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die hard is a xmas movie | by maryann johanson

Year One (review)

The Book of Bad

Thanks so much, everyone involved in Year One, for setting back the noble causes of blasphemy, rational thinking, and humanism about a century. Now everyone who publicly states that the Old Testament is nothing more than the nonsensical, contradictory, vicious, and wildly archaic ramblings of itinerant goatherders will be lumped in with you guys, who appear to consider jokes about rape, incest, bestiality, farts, boobies, and vomit the height of Biblical criticism, not to mention the height of wit.
If Mel Brooks got a lobotomy and then remade The Passion of the Christ… but no, even that would be more intriguing than this sub-juvenile shitpile that time-travels through the highlights of the Old Testament so that Jack Black can quirk his eyebrow and thrust his rotund belly at them. Because someone thought that would be funny, apparently. If you’re five years old and have not yet encountered the fact that women have hair in their armpits, this may in fact be funny. For most of us, though, the worst crime a comedy can commit is to not be funny, and this one is asking for some serious smiting.

So it’s only the second worst of Year One’s cinematic crimes that it doesn’t even have the nerve to be profane. The closest it comes is one character wondering, “Why all the genital mutilation?” after Abraham comes out in favor of circumcision. If you’re hoping for a movie like Monty Python’s Life of Brian, for a movie that dares to suggest that religion is a crock, forget it. (I might lose my faith in movies after this one, though.) Not that Hollywood would go near such daring today, even if Brian was a hit, comparatively speaking, 30 years ago.

If pointless crudity is your game, though, well, here you go. You can watch Black (Tropic Thunder, Kung Fu Panda) as lazy, stupid hunter-gather Zed, who plucks a glowing fruit from the Tree of Knowledge, eats it, and gets not one IQ point smarter. For this forbidden act — there’s no hint as to why it might be forbidden — his tribe kicks him out of a village that looks nothing like even a caricature of the Garden of Eden. (Remarkably, or perhaps not, Yahweh is entirely absent as a character here, which is akin to telling the story of, say, The Lord of the Rings and pretending that Sauron isn’t a factor.) And so begins his journey through a sort of theme park version of the Old Testament — look, there’s Cain killing Abel! there’s Abraham about to sacrifice his son! oooo, Sodom! — with only sweet-faced gatherer Oh (Michael Cera: Nick & Norah’s Infinite Playlist, Juno) for company.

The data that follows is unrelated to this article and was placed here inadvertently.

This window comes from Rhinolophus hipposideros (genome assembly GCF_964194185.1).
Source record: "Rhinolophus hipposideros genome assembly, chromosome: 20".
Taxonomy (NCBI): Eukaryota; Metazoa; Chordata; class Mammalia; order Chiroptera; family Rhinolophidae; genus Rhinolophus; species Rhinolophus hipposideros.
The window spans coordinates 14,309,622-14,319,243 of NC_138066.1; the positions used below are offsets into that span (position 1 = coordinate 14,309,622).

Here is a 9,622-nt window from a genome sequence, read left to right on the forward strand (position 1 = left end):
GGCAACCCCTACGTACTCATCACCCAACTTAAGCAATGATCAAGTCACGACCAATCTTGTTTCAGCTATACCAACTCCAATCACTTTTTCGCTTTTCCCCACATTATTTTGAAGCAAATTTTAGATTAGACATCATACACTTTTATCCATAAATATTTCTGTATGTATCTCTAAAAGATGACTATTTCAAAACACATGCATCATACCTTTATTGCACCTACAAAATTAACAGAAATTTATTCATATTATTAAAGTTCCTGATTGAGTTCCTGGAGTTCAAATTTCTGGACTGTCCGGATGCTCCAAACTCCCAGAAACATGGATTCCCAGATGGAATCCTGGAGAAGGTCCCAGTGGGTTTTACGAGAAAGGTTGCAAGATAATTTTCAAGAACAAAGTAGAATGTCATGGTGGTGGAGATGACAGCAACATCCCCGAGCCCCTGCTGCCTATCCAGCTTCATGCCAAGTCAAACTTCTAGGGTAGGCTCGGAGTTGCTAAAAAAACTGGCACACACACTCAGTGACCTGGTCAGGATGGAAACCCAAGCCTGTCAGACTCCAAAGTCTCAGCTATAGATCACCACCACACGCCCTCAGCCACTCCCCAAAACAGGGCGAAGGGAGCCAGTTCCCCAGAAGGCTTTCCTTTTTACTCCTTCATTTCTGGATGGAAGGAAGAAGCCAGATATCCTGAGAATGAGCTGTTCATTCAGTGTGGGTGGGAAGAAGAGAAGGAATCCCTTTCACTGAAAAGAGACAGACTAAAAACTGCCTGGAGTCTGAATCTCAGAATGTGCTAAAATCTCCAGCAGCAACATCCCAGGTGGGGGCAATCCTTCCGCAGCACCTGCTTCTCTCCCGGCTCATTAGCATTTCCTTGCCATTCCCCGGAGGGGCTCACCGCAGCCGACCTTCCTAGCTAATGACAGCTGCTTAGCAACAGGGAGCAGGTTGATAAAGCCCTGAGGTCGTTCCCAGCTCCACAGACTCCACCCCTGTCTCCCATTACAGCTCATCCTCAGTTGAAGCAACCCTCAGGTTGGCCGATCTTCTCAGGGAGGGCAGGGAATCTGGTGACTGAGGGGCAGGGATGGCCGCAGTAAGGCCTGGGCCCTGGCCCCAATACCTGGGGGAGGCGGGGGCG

Screenwriters Gene Stupnitsky and Lee Eisenberg, both writers for TV’s The Office, and Harold Ramis (Ramis directed) haven’t bothered with any actual jokes: they just lob in a bit of poo or homophobia when things start to lag — which is basically constant — and skip directly over moments that appear to demand a punchline, as in two instances of mortal peril for Oh that he inexplicably has escaped from after a jarring edit. After all the disgusting and meaningless grossout humor, that kind of idiocy is just plain insulting to the audience.

Black and Cera deserve better than this, and I refuse to believe that Ramis — the man who wrote such genuinely hilarious and subversive classics as Caddyshack, Stripes, Ghostbusters, and Groundhog Day — really believes this crap is funny. Unless he’s been lobotomized. And I refuse to believe that Ramis couldn’t have made the smart, irreverent version of this movie that he surely wanted to make, even if that meant financing it without studio assistance and even if that meant facing the ire of religionists who think their beliefs are immune from criticism.

Actually, maybe that’s Year One’s worst crime: it’s spineless, pandering to a mainstream audience that finds cheap corporal vulgarity acceptable but won’t brook any challenge to its accepted wisdom. I wish I could even merely suspect that someone here was sneakily trying to highlight how vile the Old Testament is in its violence, tribalism, and misogyny, but I don’t think that’s the case at all.


MPAA: rated PG-13 for crude and sexual content throughout, brief strong language and comic violence

viewed at a semipublic screening with an audience of critics and ordinary moviegoers

official site | IMDb | trailer
more reviews: Movie Review Query Engine

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